Is Chai Feldblum Reconsidering Religious Freedom?

by Peter Sprigg

December 21, 2018

I found it interesting that Chai Feldblum saw fit to respond to Everett Piper’s op-ed on the “Fairness for All” proposal, and to deny that her position is “that LGBT rights must always prevail, no matter what.” Her summary statement does sound more generous to religious liberty than other things she’s been quoted as saying in the past:

I believe there are some situations in which the rights of religious liberty for organizations who believe homosexuality is sinful will conflict with and should prevail over the rights of LGBT people who might experience discrimination at the hands of such religious organizations.

But what are some examples of those “situations?” And how does she define “religious organizations?” She never says.

I don’t doubt that Feldblum, in her concern for “religious pluralism,” would probably say pastors should not be forced to perform same-sex weddings, and churches should not be forced to hire pastors who identify as homosexual. But do “religious organizations” include anything other than churches, synagogues, and mosques? It would be nice to know.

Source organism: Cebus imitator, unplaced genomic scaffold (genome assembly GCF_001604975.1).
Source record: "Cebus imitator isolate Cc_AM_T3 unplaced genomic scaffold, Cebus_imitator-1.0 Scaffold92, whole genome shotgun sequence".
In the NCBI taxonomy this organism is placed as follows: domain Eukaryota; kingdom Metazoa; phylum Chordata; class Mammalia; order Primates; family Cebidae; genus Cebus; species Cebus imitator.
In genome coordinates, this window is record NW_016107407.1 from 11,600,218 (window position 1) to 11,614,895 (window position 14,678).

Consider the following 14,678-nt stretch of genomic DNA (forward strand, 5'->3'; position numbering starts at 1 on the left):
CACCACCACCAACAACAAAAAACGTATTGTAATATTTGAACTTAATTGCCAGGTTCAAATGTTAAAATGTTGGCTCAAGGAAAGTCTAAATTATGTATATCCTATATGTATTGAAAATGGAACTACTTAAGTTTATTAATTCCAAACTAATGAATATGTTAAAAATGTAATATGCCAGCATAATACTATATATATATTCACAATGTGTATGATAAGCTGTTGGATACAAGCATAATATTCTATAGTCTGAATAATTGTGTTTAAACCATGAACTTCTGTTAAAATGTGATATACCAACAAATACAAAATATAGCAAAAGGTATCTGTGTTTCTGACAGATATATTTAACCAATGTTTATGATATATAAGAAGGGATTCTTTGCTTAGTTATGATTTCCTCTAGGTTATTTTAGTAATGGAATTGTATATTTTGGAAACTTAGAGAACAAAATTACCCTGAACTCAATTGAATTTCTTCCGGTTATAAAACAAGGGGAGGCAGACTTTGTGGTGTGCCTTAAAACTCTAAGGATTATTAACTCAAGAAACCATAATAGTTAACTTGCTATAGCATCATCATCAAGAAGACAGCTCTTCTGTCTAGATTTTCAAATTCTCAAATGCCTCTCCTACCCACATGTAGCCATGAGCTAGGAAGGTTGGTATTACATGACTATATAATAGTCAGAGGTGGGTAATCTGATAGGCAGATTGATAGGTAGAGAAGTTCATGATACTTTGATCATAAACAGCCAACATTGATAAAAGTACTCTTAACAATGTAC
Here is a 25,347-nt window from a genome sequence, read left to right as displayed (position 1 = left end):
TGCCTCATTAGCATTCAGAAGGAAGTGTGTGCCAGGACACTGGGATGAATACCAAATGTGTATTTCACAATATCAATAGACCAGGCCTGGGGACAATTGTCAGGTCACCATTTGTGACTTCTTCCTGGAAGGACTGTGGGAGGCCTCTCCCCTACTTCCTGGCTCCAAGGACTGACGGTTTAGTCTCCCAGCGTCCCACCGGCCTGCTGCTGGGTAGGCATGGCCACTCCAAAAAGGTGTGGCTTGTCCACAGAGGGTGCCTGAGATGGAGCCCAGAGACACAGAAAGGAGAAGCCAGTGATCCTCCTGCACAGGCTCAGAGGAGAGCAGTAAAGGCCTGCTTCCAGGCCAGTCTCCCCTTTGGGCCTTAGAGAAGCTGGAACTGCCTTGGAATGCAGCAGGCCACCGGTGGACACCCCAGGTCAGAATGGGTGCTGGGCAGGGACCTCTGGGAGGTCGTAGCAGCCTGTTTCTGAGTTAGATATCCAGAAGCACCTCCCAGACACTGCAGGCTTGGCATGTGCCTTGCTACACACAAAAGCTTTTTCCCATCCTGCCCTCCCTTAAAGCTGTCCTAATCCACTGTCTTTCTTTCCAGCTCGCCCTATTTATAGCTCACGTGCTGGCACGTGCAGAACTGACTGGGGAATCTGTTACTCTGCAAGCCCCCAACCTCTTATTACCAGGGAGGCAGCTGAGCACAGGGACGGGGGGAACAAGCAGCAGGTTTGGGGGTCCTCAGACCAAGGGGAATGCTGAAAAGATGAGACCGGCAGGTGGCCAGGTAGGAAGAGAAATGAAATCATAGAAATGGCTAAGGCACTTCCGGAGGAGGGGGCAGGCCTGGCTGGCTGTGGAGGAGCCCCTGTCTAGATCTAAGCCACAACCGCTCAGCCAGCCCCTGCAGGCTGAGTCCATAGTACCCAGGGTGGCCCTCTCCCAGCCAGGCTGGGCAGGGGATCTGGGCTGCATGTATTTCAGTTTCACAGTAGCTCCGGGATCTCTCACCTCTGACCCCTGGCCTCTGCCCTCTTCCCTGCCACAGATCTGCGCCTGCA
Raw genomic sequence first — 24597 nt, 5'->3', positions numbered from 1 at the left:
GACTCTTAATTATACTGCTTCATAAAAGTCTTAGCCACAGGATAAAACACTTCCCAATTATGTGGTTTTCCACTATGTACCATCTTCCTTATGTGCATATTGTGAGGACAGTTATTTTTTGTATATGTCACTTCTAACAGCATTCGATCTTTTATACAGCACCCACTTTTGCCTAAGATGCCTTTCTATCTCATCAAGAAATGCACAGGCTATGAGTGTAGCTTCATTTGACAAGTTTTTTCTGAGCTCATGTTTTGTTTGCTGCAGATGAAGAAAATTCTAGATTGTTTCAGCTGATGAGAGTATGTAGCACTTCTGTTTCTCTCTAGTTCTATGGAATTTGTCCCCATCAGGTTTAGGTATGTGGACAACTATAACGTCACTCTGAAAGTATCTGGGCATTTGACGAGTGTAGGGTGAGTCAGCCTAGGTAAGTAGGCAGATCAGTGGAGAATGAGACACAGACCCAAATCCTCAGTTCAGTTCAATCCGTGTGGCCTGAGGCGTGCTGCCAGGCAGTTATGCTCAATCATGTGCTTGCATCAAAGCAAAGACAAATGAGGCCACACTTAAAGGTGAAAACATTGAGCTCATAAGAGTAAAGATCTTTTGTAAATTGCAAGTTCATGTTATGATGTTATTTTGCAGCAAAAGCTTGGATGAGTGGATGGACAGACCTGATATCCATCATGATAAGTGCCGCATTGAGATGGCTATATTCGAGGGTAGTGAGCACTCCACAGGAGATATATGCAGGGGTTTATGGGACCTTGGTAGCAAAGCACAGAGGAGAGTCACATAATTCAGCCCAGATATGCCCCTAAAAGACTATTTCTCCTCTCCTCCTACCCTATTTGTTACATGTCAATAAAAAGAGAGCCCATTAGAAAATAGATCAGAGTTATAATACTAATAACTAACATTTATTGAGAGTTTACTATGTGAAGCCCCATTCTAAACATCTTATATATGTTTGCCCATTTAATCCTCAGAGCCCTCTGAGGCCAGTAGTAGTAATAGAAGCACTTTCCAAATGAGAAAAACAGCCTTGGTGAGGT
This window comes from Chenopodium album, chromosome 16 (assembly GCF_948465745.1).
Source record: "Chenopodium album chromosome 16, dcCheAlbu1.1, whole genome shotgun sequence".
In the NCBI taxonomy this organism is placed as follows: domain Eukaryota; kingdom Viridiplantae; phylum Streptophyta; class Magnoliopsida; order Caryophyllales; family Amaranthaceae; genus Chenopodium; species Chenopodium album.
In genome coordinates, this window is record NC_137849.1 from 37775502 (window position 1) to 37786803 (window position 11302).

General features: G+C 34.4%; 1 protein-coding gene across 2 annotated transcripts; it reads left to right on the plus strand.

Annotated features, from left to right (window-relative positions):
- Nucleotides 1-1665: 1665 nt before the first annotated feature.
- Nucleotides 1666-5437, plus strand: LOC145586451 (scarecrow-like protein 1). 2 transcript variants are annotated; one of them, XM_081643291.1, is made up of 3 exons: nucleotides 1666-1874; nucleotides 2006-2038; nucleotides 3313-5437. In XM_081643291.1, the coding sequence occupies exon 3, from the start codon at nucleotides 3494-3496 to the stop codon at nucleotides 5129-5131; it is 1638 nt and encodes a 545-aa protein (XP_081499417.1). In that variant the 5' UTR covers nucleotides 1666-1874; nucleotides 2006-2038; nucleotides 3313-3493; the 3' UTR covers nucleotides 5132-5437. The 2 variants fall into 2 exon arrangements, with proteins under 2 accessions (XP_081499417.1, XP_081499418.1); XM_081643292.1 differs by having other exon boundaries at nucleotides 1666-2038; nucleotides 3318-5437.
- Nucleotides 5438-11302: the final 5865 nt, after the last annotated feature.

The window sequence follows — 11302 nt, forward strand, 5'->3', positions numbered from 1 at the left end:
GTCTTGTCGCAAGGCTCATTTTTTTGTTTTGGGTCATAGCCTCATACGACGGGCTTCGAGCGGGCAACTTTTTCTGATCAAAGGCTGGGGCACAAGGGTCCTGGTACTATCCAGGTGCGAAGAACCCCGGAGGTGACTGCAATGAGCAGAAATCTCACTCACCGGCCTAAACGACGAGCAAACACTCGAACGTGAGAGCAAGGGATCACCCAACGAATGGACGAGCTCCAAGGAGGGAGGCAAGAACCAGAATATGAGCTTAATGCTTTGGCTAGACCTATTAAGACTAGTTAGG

Throughout her op-ed, she mentions only “religious organizations.” She does not talk about protecting the rights of profit-making organizations (e.g., Masterpiece Cakeshop), nor about the rights of religious individuals (e.g., Fire Chief Kelvin Cochran). My guess is that her concern for the “rights of religious liberty” simply does not extend to them.

I carefully analyzed her position in our paper opposing her renomination to the EEOC a year ago. Here is an excerpt: